I also used these EU laws when dealing with a complaint for a Rip Off Britain viewer:

The best way to complain discussed on Rip Off Briatin Live

 

Categories
Laws Online shopping

The Consumer Rights Directive 2013 Improve Customer Rights

What’s all this mean then? Something that consumers can approve of that the EU has achieved? These new regulations come into force on the 13th June 2014 and replace the distance selling regulations 2000 and ‘doorstep’ selling regulations 2008. The aim was to ensure that consumers would be confident in buying anywhere in Europe.

Consumer Rights (Payment Surcharges) Regulations 2012;
Consumer Contracts (Information, Cancellation and Additional Charges) Regulations 2013; and
Consumer Protection from Unfair Trading (Amendment) Regulations.

The implementation has a significant effect in modernising consumer law, much of which was written 20 -30 years ago, particularly in relation to digital content that of course was not previously covered.  The new laws have introduced a new distinct category to deal specifically with digital content, which will sit along-side existing categories dealing with the provision of goods and services. Part of the Consumer Rights Directive has already been implemented by way of the Consumer Rights (Payment Surcharges) Regulations 2012, which came into force in April 2013. The Regulations mean traders can no longer charge consumers fees that exceed “the cost borne by the trader” for the use of a particular means of payment whether cheque, direct debit, debit or credit card, or other.

The information which a trader must give to a consumer before and after making a sale

This is the need to ensure the customer understands what goods and services are being provided and ensuring there are no hidden costs.  When retailers send you email confirmation of the purchase this must now include a full description of the goods and services purchased including their characteristics and the full price including tax and any additional charges or delivery prices.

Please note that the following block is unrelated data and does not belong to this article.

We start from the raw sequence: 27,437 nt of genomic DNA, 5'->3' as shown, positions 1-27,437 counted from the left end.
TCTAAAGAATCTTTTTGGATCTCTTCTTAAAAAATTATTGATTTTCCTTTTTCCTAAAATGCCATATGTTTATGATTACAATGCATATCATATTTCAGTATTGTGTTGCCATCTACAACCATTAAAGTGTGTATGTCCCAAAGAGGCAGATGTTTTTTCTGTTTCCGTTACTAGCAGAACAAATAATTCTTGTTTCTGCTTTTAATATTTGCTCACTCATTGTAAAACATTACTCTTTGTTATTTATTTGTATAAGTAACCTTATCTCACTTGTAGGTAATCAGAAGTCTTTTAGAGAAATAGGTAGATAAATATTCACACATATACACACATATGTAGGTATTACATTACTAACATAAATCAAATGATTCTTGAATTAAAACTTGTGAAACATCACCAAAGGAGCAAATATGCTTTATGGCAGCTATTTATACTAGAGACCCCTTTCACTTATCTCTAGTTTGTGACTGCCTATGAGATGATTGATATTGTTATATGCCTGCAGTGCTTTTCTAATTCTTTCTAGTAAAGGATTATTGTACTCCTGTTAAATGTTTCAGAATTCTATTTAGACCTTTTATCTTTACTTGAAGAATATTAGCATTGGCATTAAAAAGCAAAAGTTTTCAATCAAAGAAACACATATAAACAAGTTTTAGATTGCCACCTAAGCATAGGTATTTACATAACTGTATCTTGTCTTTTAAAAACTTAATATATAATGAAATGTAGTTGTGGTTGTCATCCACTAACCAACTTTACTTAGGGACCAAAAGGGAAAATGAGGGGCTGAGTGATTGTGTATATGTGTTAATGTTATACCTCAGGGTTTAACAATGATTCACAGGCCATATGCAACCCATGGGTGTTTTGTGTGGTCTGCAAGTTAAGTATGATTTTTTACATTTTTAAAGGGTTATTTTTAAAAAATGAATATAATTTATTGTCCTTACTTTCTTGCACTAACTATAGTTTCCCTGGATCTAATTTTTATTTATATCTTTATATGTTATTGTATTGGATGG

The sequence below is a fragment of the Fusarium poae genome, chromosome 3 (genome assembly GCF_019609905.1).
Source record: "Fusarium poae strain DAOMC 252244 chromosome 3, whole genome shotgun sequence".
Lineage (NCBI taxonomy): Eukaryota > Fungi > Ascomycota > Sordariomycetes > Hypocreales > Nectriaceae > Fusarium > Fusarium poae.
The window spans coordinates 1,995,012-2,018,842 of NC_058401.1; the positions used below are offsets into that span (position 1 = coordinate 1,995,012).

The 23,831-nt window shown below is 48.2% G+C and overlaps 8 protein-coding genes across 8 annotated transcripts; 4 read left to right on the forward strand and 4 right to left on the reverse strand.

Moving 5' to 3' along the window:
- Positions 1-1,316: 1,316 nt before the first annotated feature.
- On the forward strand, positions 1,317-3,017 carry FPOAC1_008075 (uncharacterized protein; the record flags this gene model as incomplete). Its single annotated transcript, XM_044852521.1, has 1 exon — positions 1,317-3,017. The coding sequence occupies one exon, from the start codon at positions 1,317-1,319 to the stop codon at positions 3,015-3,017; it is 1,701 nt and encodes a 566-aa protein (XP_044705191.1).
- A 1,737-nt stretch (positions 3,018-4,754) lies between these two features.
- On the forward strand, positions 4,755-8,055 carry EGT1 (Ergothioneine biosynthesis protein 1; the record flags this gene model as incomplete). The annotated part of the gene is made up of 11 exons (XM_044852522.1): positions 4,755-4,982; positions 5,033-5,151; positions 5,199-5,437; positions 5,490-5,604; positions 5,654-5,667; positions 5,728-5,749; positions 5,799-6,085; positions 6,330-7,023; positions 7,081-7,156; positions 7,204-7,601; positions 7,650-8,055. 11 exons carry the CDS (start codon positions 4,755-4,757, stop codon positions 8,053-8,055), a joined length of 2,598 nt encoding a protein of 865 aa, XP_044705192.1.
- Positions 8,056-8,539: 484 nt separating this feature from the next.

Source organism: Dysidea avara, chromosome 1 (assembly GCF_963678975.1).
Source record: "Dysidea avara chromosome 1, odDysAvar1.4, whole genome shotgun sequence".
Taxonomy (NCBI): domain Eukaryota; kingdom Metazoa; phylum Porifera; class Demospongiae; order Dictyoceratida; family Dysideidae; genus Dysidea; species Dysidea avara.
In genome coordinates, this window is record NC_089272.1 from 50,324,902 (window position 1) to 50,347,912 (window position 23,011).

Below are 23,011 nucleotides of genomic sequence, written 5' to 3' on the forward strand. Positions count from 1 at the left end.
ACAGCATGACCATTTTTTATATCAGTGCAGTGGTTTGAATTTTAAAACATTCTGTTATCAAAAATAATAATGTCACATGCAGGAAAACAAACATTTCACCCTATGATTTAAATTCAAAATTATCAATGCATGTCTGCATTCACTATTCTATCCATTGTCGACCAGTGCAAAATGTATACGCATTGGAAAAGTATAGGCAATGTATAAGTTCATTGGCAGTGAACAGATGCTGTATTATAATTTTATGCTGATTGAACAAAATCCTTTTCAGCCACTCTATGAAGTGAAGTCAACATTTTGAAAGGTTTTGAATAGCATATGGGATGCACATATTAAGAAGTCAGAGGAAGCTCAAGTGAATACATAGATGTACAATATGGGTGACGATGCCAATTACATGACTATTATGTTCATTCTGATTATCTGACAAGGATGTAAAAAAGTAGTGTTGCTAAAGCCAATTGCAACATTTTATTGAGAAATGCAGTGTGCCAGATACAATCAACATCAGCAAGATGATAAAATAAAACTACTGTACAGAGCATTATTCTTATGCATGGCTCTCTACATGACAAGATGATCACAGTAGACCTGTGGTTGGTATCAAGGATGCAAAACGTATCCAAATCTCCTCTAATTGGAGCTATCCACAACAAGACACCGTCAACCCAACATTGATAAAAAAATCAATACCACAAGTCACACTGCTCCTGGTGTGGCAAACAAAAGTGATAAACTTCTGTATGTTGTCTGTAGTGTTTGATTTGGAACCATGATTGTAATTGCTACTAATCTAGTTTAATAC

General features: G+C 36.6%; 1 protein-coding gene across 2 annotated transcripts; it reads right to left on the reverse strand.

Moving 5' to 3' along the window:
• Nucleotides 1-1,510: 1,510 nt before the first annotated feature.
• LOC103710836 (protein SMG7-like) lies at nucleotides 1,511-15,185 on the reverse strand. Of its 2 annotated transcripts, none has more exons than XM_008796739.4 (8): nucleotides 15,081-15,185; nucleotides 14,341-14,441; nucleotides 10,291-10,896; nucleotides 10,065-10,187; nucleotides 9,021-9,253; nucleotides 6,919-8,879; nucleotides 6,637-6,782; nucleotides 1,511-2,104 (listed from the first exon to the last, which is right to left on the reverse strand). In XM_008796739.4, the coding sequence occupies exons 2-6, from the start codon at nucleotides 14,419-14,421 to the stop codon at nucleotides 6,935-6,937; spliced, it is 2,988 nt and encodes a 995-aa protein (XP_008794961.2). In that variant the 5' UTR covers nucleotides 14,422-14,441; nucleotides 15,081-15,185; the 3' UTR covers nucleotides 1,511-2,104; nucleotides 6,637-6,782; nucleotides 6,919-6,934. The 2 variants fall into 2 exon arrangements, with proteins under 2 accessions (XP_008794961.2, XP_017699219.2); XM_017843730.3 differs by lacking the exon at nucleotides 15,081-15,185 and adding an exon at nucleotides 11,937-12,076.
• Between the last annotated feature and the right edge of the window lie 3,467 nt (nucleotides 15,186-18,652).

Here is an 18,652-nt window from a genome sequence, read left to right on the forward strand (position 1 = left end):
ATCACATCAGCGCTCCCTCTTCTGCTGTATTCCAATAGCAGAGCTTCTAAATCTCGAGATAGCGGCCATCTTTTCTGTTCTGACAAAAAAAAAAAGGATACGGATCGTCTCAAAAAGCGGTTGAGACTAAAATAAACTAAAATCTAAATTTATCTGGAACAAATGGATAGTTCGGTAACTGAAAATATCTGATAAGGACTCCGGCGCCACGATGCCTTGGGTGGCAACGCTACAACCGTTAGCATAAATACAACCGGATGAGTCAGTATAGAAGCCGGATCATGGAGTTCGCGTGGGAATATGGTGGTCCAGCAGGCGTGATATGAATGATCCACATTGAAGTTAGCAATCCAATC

How that information should be given

The purpose of the ‘durable medium’ requirement is to ensure that, should a dispute arise at some point after the contract has been concluded, both parties have a record about what was agreed. The burden of proof that the relevant information has been provided rests with the trader.

The right for consumers to change their minds when buying at a distance or off-premises

Consumers now have 14 days to return items because they change their mind. In addition, refunds on cancelled contracts can be delayed until goods are returned. However, if the company has not provided the right information to the consumer then the length of the cooling off period could be extended. Although there are some exemptions, such as bespoke items, downloads have now been added and is no longer exempt. So, if like me you purchase the wrong download by mistake you can now get your money back! If you have downloaded then you won’t get your money back which seems fair enough really!

Unless stated otherwise you will pay for the return postage for any change of mind purchase.

Delivery times and passing of risk

Unless agreed with the trader, goods should be delivered without undue delay and within 30 days. If a particular date or period for delivery has been agreed then delivery should be within that time.

A prohibition on any additional payments which appear as a default option

Traders will need the active consent of the consumer for all payments – e.g. pre-ticked boxes for additional payments, will no longer be permitted. Consumers will not be liable for costs which they have not been told, pre-contract, that they must bear. Even I’ve been caught out by a certain large on line retailer which doesn’t like paying taxes with this. I got my money back when I challenged them with unfair practice but now I have more Laws to throw at them if they do it after June 13th!

A prohibition on consumers having to pay more than the basic rate for post-contract customer helplines

Where traders offer telephone helplines for consumers to contact them about something they have bought, there should be a number available on which the consumer can call for this purpose at no more than the basic rate.

So all in all this is good news for the consumer. In particular, the much requested banning of high rate numbers for customer service and complaint lines, traders now have to supply basic rate numbers. It’s really good too to see downloadable digital content covered by these regulations too.

So, all good news for the consumer, more legislation to follow later in the year.

book Logo cartoon cow at a laptop of book cover. How to Complain: The Essential Consumer Guide to Getting Refunds, Redress and Results!

For more consumer laws, tips, guidance, advice and template letters GET THE BOOK! How To Complain: The ESSENTIAL Consumer Guide to Getting REFUNDS, Redress and RESULTS!